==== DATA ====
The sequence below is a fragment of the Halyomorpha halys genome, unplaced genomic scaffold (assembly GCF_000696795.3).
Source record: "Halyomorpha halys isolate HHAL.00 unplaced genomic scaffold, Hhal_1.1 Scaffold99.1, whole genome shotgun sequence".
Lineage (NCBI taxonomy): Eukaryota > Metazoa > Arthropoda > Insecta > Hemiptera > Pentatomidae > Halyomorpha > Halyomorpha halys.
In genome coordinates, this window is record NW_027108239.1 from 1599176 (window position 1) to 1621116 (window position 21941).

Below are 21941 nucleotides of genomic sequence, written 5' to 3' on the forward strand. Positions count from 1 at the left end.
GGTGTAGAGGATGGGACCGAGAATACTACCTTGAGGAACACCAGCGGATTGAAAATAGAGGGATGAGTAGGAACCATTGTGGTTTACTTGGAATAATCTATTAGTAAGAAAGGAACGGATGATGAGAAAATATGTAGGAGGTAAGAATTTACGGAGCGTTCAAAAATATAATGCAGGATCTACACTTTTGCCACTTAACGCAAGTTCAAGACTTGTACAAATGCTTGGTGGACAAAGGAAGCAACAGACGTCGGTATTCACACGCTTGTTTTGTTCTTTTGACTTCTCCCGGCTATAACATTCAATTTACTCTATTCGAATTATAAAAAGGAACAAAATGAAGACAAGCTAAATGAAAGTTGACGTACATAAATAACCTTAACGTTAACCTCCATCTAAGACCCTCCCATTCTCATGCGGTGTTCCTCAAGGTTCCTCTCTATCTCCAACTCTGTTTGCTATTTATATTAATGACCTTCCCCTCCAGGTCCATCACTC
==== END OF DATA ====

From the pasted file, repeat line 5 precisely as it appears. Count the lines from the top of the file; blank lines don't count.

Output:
Below are 21941 nucleotides of genomic sequence, written 5' to 3' on the forward strand. Positions count from 1 at the left end.